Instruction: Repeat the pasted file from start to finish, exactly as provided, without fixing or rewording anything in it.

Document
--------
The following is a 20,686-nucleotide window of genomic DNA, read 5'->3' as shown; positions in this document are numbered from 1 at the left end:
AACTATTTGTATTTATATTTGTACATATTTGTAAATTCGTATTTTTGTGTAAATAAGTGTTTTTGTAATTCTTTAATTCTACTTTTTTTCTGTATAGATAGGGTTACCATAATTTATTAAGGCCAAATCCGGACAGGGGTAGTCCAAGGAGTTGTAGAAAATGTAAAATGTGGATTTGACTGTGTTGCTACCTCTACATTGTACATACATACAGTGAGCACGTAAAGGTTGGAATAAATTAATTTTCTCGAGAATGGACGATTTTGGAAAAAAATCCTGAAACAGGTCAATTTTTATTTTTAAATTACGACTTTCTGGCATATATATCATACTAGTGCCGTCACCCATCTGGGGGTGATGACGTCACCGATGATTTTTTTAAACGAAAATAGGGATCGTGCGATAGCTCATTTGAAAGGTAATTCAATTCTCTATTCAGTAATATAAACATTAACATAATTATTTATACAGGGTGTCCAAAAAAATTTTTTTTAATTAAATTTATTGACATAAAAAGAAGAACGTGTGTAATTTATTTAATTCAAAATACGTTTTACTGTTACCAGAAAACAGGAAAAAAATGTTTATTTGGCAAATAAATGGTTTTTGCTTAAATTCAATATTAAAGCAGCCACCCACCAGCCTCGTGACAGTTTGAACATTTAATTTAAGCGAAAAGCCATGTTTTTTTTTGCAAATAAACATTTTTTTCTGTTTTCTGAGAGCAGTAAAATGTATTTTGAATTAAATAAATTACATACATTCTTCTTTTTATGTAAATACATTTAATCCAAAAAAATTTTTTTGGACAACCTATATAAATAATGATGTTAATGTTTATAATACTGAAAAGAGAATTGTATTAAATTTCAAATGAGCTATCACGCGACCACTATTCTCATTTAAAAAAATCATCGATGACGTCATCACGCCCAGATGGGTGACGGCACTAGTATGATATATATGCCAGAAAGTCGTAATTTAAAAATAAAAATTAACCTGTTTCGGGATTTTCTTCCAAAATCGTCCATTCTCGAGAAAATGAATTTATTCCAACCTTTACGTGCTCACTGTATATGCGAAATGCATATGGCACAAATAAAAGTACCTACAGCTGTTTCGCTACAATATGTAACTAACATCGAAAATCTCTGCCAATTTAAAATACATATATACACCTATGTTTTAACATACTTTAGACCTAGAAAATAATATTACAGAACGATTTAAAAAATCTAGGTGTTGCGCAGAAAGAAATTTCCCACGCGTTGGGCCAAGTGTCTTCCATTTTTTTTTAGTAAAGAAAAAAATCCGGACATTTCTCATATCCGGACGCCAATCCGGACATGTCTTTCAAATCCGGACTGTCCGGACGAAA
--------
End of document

The following is a 20,686-nucleotide window of genomic DNA, read 5'->3' as shown; positions in this document are numbered from 1 at the left end:
AACTATTTGTATTTATATTTGTACATATTTGTAAATTCGTATTTTTGTGTAAATAAGTGTTTTTGTAATTCTTTAATTCTACTTTTTTTCTGTATAGATAGGGTTACCATAATTTATTAAGGCCAAATCCGGACAGGGGTAGTCCAAGGAGTTGTAGAAAATGTAAAATGTGGATTTGACTGTGTTGCTACCTCTACATTGTACATACATACAGTGAGCACGTAAAGGTTGGAATAAATTAATTTTCTCGAGAATGGACGATTTTGGAAAAAAATCCTGAAACAGGTCAATTTTTATTTTTAAATTACGACTTTCTGGCATATATATCATACTAGTGCCGTCACCCATCTGGGGGTGATGACGTCACCGATGATTTTTTTAAACGAAAATAGGGATCGTGCGATAGCTCATTTGAAAGGTAATTCAATTCTCTATTCAGTAATATAAACATTAACATAATTATTTATACAGGGTGTCCAAAAAAATTTTTTTTAATTAAATTTATTGACATAAAAAGAAGAACGTGTGTAATTTATTTAATTCAAAATACGTTTTACTGTTACCAGAAAACAGGAAAAAAATGTTTATTTGGCAAATAAATGGTTTTTGCTTAAATTCAATATTAAAGCAGCCACCCACCAGCCTCGTGACAGTTTGAACATTTAATTTAAGCGAAAAGCCATGTTTTTTTTTGCAAATAAACATTTTTTTCTGTTTTCTGAGAGCAGTAAAATGTATTTTGAATTAAATAAATTACATACATTCTTCTTTTTATGTAAATACATTTAATCCAAAAAAATTTTTTTGGACAACCTATATAAATAATGATGTTAATGTTTATAATACTGAAAAGAGAATTGTATTAAATTTCAAATGAGCTATCACGCGACCACTATTCTCATTTAAAAAAATCATCGATGACGTCATCACGCCCAGATGGGTGACGGCACTAGTATGATATATATGCCAGAAAGTCGTAATTTAAAAATAAAAATTAACCTGTTTCGGGATTTTCTTCCAAAATCGTCCATTCTCGAGAAAATGAATTTATTCCAACCTTTACGTGCTCACTGTATATGCGAAATGCATATGGCACAAATAAAAGTACCTACAGCTGTTTCGCTACAATATGTAACTAACATCGAAAATCTCTGCCAATTTAAAATACATATATACACCTATGTTTTAACATACTTTAGACCTAGAAAATAATATTACAGAACGATTTAAAAAATCTAGGTGTTGCGCAGAAAGAAATTTCCCACGCGTTGGGCCAAGTGTCTTCCATTTTTTTTTAGTAAAGAAAAAAATCCGGACATTTCTCATATCCGGACGCCAATCCGGACATGTCTTTCAAATCCGGACTGTCCGGACGAAA